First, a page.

9 terms

CC 303 Exam 4 Essay


Terms in this set (...)

Is the idea of a hereditary curse simply a metaphorical way of saying that families tend to repeat the same transgressions, or does it imply more than that? Explain your answer using the House of Pelops.
What Greek concepts of 'civil war' are revealed in the siege of Thebes and its aftermath?
Is Sophocles' Oedipus Tyrannos justly called a tragedy of fate? Or are there other more important interpretations of this tragedy? Explain.
Thesis: There are more important themes (use the examples provided in the short answers to expand on all the themes below)
1) Conflict between fate and free will
2) Blindness and sight
3) Danger of seeking truth
Using the myths expressed in your readings, explain what roles eros plays in Greek myths about mortals and their lovers.
Thesis: Eros in Greek myths about mortals and their lovers, although it can be a positive idea of physical and/or mental attraction, ultimately often results in at least one of the parties involved experiencing pain, suffering, disease, death, etc. While some of these myths have happy endings, it is rare.
Calchos and Circe
Daphne and Leucippos
Deianeira and Herakles
You guys can use a lot of the examples from the short answer
Using your readings from Horace, Cornutus, and Fulgentius, give example of how these authors 're-imagine' Greek myths.
Using your readings from the Aeneid and Buxton, demonstrate how the Aeneid is a decidedly Roman approach to the Trojan cycle.
What are the differences between Parthenius' account of 'Daphne' (p. 342 in Trzaskoma) and Ovid's 'Daphne and Phoebus (Apollo)'? Explain why Ovid may have adapted the myth in this way.
Thesis: The goal of Ovid's version is much more focused on the point of satirizing Apollo and humanizing him, portraying him as a fawning fool rather than a mighty deity; this is an interesting and unusual juxtaposition to the writing of Parthenius, which much better reflects the general writing style of Greek authors at the time focusing on the male characters and giving hard facts rather than satirizing characters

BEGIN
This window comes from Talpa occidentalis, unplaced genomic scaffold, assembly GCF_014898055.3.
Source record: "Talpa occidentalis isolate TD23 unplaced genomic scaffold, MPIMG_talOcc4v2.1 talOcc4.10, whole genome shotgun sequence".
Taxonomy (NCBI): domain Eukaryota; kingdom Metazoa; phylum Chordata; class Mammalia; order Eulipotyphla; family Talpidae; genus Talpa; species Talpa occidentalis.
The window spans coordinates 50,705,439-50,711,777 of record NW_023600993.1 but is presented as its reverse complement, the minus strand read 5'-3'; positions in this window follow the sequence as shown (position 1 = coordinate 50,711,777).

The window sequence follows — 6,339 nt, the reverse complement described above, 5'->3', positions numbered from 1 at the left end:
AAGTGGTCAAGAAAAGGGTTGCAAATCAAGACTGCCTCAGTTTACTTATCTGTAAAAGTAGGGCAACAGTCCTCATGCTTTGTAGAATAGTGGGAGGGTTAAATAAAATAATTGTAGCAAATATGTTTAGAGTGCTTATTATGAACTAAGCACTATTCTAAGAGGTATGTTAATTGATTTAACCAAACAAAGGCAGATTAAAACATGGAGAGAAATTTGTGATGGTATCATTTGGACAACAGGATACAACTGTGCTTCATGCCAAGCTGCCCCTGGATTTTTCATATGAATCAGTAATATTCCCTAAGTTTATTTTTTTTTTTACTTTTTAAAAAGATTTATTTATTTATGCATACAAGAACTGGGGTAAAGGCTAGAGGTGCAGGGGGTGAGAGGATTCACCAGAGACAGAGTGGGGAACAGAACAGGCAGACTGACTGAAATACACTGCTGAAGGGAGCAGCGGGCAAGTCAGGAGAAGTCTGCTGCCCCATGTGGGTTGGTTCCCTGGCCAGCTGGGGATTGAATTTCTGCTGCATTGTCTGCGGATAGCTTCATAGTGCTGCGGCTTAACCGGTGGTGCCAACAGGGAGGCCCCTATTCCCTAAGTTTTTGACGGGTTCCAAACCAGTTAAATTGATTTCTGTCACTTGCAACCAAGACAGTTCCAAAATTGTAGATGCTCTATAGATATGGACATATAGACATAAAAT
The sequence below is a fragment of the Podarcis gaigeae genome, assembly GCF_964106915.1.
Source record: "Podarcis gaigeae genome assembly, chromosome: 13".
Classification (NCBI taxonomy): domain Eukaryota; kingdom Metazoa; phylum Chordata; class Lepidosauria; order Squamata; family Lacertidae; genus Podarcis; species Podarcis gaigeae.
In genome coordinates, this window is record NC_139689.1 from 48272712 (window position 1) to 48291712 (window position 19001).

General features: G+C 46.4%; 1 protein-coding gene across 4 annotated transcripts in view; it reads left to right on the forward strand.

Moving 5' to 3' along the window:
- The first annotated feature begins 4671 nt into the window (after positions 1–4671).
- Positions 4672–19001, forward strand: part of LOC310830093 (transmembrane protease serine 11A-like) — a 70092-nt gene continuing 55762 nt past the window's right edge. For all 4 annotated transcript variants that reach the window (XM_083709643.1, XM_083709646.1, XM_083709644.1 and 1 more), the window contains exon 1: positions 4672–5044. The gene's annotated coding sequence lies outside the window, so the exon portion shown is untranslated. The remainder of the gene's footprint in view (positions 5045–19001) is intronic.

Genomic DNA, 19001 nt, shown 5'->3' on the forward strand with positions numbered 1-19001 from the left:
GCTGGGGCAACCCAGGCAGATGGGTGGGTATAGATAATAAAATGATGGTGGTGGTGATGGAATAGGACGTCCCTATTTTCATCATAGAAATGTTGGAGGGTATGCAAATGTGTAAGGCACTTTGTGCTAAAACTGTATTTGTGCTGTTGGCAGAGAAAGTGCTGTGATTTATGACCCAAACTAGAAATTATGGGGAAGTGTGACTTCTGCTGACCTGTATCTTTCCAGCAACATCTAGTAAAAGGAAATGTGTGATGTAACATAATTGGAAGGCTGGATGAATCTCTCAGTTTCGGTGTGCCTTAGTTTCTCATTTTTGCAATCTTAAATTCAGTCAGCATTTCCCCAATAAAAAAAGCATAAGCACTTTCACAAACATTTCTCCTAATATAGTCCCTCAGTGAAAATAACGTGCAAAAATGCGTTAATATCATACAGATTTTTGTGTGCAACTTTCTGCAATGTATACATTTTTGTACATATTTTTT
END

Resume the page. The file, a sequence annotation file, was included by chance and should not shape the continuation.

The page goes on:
Focus of his version is Leucippus who falls in love with Daphne (she's like Artemis, running around and hunting stuff) and ultimately Apollo is super in love with Daphne so he has Leucippus exposed as a man, which gets him killed, and then Apollo goes after her
In a dry sense, to escape him, she prays to Zeus to get free and escape humanity, so she is turned into a tree
Apollo's character
When you read this, Apollo doesn't come across as fearful; he is a fawning lover who is grabbing a laurel tree and kissing it in the end
In this version, even after she gets a metamorphosis, he's still enamored with her
Causes Daphne to not want to be around him
The greater warrior is the lover, and Ovid conquers Augustus by humanizing him into a fawning little fool because that's what love does
Ovid's way of proving "I'm superior to you, Apollo"
Some of this is written just for entertainment; some of it is to humanize a god
Augustus Caesar
Caesar is pissed because he's trying to revolve Roman tradition and revive temples to Apollo and gods
Ovid's shit really strikes a chord with Caesar
Ultimately, Ovid proves his superiority to gods in the sense that he has control over them in the written word and he somewhat immortalizes himself or at least brings himself to their level through his works which last throughout time
In the prologue to The Legend of Good Women, Chaucer claims that he has been charged by the Queen of Love to atone for his treatment of Criseyde by writing stories about the goodness of women. Do you think this is an accurate assessment? How does Criseyde's character reflect Chaucer's perspective on the Trojan War?
Using the figures of Beowulf, Cu Chulainn, and Wayland, describe how the heroic sagas from Medieval northern Europe are different from their Classical Mediterranean counterparts.